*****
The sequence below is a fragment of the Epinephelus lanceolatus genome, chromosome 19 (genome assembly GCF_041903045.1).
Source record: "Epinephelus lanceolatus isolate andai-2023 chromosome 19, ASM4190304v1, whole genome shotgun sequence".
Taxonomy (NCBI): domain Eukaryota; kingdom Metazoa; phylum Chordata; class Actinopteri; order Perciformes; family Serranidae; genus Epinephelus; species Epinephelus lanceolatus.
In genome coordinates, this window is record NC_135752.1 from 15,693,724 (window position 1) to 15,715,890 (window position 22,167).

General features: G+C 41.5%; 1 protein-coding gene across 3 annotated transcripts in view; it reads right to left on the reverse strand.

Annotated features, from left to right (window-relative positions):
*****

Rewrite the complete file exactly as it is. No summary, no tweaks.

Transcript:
The sequence below is a fragment of the Epinephelus lanceolatus genome, chromosome 19 (genome assembly GCF_041903045.1).
Source record: "Epinephelus lanceolatus isolate andai-2023 chromosome 19, ASM4190304v1, whole genome shotgun sequence".
Taxonomy (NCBI): domain Eukaryota; kingdom Metazoa; phylum Chordata; class Actinopteri; order Perciformes; family Serranidae; genus Epinephelus; species Epinephelus lanceolatus.
In genome coordinates, this window is record NC_135752.1 from 15,693,724 (window position 1) to 15,715,890 (window position 22,167).

General features: G+C 41.5%; 1 protein-coding gene across 3 annotated transcripts in view; it reads right to left on the reverse strand.

Annotated features, from left to right (window-relative positions):